JOHN KIRBY, NATIONAL SECURITY COUNCIL SPOKESPERSON: Holding two American citizens hostage in exchange for an assassin in a third-party country is not a serious counteroffer, Jim. It's a bad faith attempt to avoid a very serious offer and proposal that the United States has put forward, and we urge Russia to take that offer seriously.


BERTRAND: So, what we're told is that this is how U.S. officials are perceiving this "offer" by the Russians. That it's really just an attempt to stall to buy time to avoid putting forth a serious counter proposal to the U.S. offer until Brittany Griner's trial is over. At which point, they then believe they will have potentially more leverage to get even more concessions from the United States in exchange for a potential prisoner swap. Boris and Sara.

SANCHEZ: And Natasha, in your conversations with folks at the White House and across the administration. How would you describe the sense of urgency they have to bring Brittney Griner and Paul Whelan home?

BERTRAND: It is really all consuming. They're under so much pressure here to bring these two Americans back onto U.S. soil. And I think that's really underscored by the fact that they reached out to the German government. U.S. officials did to see whether they will be willing to include Krasikov in this swap, knowing that it probably would not go anywhere, knowing that the Russians were probably just putting this offer out there to stall and to buy time. But still, the U.S. government released this information earlier this week saying that they had made this offer to the Russians precisely because they wanted the American people to know that they're doing everything possible to bring Griner and Whelan home.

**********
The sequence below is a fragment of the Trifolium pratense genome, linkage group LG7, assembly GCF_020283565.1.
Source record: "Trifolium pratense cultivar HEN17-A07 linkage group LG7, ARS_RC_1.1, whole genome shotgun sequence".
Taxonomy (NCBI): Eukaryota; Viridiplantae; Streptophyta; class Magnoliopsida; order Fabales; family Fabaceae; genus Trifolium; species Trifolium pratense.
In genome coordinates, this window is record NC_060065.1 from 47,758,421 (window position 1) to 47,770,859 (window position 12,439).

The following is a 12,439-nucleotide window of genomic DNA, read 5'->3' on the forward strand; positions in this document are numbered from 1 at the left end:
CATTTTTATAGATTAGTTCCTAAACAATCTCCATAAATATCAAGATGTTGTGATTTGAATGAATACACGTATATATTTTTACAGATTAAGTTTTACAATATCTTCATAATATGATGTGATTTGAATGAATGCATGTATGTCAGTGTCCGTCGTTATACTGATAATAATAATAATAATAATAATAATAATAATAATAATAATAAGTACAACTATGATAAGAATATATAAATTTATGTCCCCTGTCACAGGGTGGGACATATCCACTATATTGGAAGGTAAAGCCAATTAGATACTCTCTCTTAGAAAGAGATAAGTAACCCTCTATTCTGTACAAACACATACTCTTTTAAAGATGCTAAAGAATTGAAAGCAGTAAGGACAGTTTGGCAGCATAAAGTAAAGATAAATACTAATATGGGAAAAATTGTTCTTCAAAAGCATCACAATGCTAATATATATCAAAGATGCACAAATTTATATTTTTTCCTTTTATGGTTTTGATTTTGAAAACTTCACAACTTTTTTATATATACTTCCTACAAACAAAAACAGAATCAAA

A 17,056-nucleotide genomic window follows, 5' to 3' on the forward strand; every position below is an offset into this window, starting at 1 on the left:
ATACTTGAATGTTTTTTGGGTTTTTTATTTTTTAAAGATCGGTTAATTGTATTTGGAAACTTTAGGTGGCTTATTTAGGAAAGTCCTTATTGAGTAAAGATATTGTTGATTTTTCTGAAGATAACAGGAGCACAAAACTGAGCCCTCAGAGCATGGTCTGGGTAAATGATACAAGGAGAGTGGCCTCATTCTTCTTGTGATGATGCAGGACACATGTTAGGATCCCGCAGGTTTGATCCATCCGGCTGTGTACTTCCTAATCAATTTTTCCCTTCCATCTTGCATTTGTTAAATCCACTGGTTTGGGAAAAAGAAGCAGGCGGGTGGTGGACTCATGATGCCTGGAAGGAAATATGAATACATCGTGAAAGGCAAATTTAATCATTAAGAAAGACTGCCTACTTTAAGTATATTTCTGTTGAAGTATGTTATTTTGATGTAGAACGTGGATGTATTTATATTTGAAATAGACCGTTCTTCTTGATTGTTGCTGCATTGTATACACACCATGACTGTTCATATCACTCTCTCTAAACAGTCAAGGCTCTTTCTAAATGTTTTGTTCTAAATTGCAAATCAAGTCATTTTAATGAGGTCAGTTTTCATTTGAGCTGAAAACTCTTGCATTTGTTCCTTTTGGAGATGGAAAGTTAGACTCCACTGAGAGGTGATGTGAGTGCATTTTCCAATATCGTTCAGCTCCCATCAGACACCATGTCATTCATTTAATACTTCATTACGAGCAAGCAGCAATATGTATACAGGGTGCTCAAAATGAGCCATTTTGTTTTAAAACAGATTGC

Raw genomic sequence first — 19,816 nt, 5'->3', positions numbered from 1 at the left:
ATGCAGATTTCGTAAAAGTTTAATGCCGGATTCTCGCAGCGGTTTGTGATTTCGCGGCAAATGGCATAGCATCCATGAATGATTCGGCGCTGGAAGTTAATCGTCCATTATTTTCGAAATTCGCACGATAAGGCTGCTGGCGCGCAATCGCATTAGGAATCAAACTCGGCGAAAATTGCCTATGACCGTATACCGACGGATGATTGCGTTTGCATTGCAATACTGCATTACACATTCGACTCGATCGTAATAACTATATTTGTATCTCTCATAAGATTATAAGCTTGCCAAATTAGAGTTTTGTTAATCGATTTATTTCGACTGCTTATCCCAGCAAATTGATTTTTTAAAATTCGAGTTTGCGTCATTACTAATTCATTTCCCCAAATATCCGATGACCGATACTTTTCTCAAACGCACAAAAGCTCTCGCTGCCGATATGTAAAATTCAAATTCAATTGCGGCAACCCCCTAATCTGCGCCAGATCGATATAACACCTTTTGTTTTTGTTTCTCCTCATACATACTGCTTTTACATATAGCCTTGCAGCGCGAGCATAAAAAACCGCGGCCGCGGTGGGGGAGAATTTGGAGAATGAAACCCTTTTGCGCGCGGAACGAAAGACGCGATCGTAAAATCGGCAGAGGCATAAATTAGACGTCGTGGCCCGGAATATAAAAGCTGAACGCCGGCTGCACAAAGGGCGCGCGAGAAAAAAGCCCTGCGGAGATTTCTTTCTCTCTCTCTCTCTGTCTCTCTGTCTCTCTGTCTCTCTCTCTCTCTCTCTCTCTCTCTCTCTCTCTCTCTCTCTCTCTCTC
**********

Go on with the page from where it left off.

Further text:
SIDNER: Natasha Bertrand, thank you so much for your reporting.

SANCHEZ: President Biden's agenda getting a boost in a flurry of activity ahead of the August recess, especially when this summer it looks like it had stalled. Here are some of the most recent wins: there's the passage of the Chips Act to boost U.S. production of semiconductors. The deal on the climate change and tax package that was reached by Senator Joe Manchin and Majority Leader Chuck Schumer. And the passage late yesterday of an assault-style weapons ban in the house.

SIDNER: CNN Congressional Reporter Daniella Diaz joins us with more. Daniella, the President got an unexpected boost from the deal between Senator Joe Manchin and Majority Leader Chuck Schumer. I think there was a lot of folks that were surprised that this finally went through. How significant is it? DANIELLA DIAZ, CNN WHITE HOUSE CORRESPONDENT: Sara, some folks were so

surprised, including senators, they didn't even know that Schumer and Manchin were negotiating had restarted those negotiations on a climate package. But this is so, so significant, Sara, because, of course, this was the goal of the administration to have some sort of climate deal this Congress. Now, this is an economic bill that could pass along party lines.